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The Calvert Report

The Power's Doubt: Liars Live, By John Calvert
John Calvert , October 24th, 2012 06:53

After a few months touring WIXIW, Liars are turning into a magnificent, at times malignant, psyops weapon, discovers John Calvert. Live photo by Valerio Berdini

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On the second floor lobby I'm pointed in the direction of a doorway. Blood red walls become a dark staircase, and eventually a dark room. An attic. Blocking the back doorway is an overspill of much taller people, beyond them clues to many more people; forests of legs, small faces glimpsed in the distance, the shape of things. They are looking at something I can't see. It's like a glow, or a hallucination. And there's no sound, just a shuffling silence. Just this ectoplasmic glow. The colour of television and migraines. The exact colour of doubt.

"A fall won't make a sound" - 'Who Is The Hunter'

Liars are between songs. The first song, a new one called 'Vox Tuned D.E.D' that I miss, and the second. But this liminal silence, this held breath, is perfectly defining of a truly insidious night, and the uncanny WIXIW. Silence is WIXIW's third man and the undertow. It's the invisible agent, and tonight a radiated malignancy out of shot, much like a strange glow seen only in the dark eyes of waiting people.

So this scenario is perfect. Because what is Liars' album of neuronic electronica but the secreted attic of their minds, a paranoiac box of trapped air where faces watch from the dark? They looked inside, Andrew told us, and they didn't trust it, didn’t like what they saw. WIXIW is that internal monologue, the proverbial memory-gospel, reprocessed by machines into some order of deceitful conspiracy. Tonight it is coming to consciousness in claustrophobia, against the scrutiny of a glaringly rapt crowd, behind whom sit people on the other side of thick glass, in the viewing gallery above. Bathed in red light they talk soundlessly. While we watch, others are watching us.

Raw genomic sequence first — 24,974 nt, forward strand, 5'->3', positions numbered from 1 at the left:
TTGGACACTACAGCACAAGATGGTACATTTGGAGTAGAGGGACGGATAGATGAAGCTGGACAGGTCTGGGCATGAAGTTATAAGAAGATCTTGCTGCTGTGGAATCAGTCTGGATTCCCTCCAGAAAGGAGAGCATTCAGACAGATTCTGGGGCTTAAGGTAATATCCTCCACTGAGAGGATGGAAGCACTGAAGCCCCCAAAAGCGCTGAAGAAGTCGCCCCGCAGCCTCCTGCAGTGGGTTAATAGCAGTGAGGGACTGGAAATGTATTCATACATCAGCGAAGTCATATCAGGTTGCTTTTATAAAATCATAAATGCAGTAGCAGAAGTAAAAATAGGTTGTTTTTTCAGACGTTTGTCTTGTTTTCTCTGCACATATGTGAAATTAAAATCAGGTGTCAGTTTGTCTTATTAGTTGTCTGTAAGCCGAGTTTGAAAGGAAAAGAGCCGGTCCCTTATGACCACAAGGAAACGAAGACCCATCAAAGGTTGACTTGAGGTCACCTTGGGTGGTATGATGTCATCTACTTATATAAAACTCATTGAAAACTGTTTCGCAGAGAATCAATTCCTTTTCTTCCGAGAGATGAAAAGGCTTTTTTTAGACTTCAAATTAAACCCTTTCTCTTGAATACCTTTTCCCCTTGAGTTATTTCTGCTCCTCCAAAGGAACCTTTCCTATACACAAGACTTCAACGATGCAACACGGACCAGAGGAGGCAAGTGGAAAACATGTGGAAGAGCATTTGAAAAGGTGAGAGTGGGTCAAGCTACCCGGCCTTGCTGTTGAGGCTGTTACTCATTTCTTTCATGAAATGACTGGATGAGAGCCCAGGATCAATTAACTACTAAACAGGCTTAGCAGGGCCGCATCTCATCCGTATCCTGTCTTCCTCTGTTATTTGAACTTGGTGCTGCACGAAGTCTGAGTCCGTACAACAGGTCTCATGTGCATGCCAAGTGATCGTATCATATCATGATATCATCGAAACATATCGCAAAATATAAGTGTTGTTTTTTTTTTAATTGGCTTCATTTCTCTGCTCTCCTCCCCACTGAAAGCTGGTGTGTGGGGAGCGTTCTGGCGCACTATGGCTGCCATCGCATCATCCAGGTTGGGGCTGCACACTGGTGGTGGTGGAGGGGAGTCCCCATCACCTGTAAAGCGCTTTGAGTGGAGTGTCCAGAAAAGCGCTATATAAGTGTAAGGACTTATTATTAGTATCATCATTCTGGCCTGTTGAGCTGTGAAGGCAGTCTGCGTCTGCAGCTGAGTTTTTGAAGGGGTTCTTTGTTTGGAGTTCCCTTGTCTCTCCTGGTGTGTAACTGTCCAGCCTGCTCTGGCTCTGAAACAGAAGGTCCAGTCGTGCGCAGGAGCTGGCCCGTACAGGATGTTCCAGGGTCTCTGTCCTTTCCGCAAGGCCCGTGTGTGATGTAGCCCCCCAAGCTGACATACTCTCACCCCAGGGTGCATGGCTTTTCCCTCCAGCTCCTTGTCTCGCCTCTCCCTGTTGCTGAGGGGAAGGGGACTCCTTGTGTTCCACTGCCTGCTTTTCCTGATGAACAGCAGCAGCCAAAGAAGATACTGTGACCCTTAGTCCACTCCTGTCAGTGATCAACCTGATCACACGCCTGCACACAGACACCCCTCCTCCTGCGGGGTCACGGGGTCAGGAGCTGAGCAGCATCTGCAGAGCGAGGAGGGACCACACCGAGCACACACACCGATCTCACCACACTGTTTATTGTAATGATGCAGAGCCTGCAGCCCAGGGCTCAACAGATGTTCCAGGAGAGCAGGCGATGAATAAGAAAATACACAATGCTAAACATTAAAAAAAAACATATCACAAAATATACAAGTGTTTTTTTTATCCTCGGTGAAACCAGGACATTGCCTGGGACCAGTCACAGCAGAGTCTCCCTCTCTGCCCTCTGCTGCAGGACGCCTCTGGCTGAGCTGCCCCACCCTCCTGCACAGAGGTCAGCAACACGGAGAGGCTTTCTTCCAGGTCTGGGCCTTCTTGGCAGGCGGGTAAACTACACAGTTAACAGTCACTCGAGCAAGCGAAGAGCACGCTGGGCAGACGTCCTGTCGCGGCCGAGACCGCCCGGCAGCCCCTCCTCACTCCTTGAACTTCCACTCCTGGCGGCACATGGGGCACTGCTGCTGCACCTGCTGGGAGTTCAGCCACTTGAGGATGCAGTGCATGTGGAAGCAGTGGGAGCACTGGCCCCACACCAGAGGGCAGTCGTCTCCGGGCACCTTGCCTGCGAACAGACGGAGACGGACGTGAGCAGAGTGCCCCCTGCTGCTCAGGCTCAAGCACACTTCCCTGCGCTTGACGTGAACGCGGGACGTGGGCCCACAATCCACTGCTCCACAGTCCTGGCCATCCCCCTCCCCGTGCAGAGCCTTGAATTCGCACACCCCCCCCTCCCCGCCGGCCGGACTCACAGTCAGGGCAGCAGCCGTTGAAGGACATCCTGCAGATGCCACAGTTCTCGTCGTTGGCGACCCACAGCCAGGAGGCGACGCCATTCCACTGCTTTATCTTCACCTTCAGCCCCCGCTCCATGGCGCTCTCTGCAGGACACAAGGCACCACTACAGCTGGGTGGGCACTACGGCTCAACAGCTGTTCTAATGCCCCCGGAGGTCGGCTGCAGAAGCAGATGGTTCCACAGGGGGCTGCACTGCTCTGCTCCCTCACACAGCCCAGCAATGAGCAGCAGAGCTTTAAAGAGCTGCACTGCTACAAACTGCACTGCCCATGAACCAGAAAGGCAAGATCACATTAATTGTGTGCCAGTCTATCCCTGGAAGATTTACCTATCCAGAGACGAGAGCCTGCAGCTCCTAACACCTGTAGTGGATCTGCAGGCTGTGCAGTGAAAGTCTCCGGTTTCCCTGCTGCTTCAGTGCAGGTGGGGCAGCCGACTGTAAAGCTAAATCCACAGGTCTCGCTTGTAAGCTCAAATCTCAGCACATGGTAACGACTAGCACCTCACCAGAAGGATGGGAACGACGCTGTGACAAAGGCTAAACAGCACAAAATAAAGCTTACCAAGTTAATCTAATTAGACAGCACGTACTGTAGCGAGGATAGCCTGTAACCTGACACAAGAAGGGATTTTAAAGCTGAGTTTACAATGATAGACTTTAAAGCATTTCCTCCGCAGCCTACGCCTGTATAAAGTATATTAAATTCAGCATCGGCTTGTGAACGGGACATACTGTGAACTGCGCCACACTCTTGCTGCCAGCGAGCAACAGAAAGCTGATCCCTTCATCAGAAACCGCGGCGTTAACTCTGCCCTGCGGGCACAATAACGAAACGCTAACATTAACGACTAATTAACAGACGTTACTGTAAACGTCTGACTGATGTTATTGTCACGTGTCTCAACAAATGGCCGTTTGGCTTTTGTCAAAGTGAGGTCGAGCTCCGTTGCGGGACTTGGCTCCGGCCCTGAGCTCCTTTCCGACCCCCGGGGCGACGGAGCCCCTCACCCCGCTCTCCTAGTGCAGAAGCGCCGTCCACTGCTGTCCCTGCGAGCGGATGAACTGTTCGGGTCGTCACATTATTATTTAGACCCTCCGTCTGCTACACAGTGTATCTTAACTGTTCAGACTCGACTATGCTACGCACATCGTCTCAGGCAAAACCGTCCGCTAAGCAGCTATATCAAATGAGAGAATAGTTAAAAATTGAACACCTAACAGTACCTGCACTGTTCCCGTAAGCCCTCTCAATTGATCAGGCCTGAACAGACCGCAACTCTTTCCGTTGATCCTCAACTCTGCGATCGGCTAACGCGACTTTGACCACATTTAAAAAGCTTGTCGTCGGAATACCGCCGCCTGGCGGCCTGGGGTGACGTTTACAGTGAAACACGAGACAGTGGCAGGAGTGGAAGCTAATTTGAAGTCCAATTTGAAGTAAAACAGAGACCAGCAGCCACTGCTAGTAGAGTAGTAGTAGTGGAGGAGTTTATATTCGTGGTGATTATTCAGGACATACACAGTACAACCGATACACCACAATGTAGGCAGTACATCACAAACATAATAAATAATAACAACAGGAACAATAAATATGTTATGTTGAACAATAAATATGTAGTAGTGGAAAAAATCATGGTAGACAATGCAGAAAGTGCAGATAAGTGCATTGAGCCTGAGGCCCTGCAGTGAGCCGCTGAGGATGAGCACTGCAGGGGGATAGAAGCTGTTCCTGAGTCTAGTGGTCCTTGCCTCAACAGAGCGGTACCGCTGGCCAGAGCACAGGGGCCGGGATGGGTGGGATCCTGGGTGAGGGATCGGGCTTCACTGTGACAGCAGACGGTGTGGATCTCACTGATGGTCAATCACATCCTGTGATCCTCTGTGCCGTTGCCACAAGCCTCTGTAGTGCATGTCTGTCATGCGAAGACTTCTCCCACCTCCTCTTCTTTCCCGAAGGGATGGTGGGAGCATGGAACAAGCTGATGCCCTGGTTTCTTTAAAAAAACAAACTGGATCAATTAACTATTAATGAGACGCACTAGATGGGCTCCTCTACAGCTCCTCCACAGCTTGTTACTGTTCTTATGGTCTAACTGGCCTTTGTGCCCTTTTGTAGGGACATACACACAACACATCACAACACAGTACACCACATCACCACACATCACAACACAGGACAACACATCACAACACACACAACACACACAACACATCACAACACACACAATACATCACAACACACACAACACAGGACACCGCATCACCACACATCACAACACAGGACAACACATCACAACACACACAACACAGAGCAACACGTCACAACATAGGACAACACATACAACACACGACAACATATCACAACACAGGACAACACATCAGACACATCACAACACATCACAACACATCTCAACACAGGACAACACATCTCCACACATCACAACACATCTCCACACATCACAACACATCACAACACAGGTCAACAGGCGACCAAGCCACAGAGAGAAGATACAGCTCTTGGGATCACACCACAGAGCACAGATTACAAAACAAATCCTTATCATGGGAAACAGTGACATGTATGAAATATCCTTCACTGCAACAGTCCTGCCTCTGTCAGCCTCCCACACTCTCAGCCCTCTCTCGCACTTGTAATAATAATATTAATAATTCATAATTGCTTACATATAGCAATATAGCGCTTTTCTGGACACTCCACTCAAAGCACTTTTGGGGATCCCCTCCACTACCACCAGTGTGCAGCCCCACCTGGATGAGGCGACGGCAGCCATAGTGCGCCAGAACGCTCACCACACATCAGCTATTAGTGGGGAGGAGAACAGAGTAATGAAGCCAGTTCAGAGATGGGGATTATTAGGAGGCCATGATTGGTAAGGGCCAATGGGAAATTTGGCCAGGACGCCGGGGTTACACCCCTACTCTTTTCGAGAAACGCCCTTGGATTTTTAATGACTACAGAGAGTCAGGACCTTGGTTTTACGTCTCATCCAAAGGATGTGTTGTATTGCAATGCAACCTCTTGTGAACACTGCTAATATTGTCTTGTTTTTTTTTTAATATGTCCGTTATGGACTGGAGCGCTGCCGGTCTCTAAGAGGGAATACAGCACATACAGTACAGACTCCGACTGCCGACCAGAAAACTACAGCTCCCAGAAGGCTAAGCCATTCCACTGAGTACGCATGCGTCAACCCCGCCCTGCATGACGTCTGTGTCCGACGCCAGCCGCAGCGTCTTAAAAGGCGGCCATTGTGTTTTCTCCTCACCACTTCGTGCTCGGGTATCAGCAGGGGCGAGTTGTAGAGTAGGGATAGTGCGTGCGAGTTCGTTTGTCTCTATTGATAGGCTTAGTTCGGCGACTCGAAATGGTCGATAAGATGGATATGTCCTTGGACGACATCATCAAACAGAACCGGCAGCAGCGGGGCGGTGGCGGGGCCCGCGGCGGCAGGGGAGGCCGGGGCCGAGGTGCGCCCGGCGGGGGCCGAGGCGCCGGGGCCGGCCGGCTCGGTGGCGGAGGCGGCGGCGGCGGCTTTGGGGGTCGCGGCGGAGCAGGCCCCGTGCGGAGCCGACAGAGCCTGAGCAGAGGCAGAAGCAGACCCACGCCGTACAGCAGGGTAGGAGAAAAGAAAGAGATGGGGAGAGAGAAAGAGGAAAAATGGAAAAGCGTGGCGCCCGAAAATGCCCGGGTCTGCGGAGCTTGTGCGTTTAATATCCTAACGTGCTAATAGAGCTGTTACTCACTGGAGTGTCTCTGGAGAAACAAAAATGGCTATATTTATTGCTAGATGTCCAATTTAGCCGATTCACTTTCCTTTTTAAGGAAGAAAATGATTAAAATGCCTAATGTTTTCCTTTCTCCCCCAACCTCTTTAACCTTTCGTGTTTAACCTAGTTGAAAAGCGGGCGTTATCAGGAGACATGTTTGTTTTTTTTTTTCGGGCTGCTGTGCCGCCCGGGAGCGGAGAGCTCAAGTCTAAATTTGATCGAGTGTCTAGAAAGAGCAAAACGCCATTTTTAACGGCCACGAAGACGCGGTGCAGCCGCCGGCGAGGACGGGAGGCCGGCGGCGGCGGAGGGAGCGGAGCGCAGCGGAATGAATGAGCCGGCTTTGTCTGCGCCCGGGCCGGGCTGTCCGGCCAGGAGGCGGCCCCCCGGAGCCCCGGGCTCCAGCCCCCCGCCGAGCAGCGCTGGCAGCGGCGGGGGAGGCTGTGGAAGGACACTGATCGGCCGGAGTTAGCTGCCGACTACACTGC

I'm staring into the flannel shirt-clad spine inches from my nose, when 'Brats' explodes into life. A couple emerge from the wall of bodies, pushing past me on their way to the bar downstairs, and so the back of the crowd shifts downwards onto the steps. Now I see everything. The panoramic width of the room, the pool of heads, and the band. Andrew presides over an L-shaped array of tech, and Gross has his eyes closed in reverie, and Hemphill, well Hemphill watches Andrew, always. Tensile in his slight and hawkish frame, he is a thing of intense cognisance, and the coiled constant to Andrew's sick abandonment. Between them exists the modern underground's greatest chemistry. And up and up they go, 'Brats'' fierce beauty transforming the floor below me into a shivering pit of strict ecstasy. And stop, that's it. For a while, anyway. It's time now for the serpentine; for WIXIW.